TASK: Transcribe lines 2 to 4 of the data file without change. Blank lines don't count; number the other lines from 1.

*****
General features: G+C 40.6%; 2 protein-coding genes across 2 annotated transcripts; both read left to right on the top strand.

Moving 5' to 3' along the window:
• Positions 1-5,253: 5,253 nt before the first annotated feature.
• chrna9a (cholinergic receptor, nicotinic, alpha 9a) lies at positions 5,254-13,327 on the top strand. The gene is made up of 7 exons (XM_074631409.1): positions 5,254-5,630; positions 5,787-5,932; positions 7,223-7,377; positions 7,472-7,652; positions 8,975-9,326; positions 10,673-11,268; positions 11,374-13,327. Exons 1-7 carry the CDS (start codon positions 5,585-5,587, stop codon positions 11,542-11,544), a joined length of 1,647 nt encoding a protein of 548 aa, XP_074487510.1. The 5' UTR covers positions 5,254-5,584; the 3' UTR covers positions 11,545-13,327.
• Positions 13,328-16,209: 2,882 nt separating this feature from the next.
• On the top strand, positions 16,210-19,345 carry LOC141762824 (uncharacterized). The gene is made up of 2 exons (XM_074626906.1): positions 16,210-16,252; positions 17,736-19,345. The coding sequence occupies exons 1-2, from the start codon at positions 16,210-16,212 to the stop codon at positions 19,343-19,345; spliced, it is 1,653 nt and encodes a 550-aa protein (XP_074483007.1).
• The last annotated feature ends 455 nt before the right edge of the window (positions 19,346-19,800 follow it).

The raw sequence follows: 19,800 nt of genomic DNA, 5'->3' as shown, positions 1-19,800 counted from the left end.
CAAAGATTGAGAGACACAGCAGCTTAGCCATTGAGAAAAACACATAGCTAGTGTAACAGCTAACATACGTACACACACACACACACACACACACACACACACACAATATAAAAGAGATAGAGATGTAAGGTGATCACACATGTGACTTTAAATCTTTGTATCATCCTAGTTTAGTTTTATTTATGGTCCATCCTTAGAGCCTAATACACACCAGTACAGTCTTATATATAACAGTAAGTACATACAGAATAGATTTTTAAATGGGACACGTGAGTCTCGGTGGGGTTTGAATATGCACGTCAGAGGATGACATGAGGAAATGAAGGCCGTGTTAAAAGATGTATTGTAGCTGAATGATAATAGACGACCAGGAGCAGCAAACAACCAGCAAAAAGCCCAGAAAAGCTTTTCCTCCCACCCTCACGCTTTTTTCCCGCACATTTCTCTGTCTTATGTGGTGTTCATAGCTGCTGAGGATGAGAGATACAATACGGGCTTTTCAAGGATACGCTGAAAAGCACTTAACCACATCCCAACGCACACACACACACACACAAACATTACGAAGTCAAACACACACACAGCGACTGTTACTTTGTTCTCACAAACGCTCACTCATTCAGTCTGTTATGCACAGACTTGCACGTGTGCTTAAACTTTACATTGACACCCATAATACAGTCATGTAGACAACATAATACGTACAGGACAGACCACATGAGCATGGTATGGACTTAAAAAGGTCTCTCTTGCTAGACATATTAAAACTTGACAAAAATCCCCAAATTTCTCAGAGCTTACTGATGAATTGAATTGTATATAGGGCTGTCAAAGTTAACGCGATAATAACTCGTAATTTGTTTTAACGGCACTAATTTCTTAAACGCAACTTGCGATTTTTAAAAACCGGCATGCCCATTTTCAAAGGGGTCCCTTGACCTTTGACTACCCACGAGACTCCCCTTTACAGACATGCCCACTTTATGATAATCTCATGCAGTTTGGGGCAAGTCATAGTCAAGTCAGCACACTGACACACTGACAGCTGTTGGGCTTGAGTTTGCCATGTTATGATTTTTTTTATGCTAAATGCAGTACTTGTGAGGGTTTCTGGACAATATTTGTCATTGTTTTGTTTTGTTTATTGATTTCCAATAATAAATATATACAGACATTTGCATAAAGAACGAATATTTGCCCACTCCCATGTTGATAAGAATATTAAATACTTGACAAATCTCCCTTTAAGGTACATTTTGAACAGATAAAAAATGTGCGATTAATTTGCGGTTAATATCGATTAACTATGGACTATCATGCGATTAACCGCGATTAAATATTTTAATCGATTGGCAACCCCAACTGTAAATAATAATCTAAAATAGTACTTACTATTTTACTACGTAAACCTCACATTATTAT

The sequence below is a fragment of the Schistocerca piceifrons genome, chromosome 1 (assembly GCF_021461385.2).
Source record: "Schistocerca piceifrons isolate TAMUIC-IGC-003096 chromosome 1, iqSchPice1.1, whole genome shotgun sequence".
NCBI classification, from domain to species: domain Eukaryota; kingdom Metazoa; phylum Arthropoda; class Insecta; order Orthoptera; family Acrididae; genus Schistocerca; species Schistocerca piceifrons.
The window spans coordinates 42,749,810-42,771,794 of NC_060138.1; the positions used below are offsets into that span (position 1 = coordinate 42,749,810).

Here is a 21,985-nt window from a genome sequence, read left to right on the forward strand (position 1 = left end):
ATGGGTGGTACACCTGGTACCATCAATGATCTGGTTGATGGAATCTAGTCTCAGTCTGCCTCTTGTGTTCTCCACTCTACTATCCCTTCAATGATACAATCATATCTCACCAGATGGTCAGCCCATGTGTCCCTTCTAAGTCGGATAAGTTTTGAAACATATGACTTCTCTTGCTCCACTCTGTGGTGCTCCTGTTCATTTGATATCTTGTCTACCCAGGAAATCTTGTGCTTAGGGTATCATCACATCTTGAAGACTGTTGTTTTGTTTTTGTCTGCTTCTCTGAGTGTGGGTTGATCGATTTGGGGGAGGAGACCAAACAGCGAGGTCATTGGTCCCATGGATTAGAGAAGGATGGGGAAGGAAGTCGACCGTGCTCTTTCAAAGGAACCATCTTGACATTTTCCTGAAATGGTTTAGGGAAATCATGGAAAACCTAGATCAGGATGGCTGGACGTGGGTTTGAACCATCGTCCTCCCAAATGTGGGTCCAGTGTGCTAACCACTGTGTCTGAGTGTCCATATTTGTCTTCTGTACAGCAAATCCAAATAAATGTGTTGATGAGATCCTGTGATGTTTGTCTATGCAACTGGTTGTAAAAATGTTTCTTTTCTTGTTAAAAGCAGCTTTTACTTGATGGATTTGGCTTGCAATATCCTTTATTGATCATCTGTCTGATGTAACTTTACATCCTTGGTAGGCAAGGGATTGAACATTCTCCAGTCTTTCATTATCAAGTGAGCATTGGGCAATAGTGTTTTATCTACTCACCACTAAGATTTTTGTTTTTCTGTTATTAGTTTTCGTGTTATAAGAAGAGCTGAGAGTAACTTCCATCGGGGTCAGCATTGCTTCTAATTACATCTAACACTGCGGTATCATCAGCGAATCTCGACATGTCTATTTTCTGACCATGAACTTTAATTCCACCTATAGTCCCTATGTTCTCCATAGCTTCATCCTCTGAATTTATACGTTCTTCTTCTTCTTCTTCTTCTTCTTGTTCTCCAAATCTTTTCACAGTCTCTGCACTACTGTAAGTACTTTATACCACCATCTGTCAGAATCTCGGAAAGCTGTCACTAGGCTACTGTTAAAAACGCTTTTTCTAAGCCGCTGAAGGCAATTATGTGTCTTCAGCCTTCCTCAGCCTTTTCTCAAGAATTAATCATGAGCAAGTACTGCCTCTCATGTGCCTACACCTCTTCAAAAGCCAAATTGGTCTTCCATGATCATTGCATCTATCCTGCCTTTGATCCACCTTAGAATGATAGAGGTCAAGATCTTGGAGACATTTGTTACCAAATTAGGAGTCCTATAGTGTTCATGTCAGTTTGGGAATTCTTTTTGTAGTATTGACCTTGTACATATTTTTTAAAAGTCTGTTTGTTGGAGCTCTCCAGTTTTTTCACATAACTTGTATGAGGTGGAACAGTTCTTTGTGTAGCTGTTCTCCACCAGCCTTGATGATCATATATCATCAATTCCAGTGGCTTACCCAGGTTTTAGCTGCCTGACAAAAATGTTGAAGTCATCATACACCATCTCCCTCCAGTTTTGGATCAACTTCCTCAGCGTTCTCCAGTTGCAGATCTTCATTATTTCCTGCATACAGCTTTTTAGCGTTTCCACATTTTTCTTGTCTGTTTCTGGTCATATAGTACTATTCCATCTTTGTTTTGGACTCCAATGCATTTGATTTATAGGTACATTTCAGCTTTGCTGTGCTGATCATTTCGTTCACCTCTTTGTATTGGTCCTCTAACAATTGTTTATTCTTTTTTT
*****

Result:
Moving 5' to 3' along the window:
• Positions 1-5,253: 5,253 nt before the first annotated feature.
• chrna9a (cholinergic receptor, nicotinic, alpha 9a) lies at positions 5,254-13,327 on the top strand. The gene is made up of 7 exons (XM_074631409.1): positions 5,254-5,630; positions 5,787-5,932; positions 7,223-7,377; positions 7,472-7,652; positions 8,975-9,326; positions 10,673-11,268; positions 11,374-13,327. Exons 1-7 carry the CDS (start codon positions 5,585-5,587, stop codon positions 11,542-11,544), a joined length of 1,647 nt encoding a protein of 548 aa, XP_074487510.1. The 5' UTR covers positions 5,254-5,584; the 3' UTR covers positions 11,545-13,327.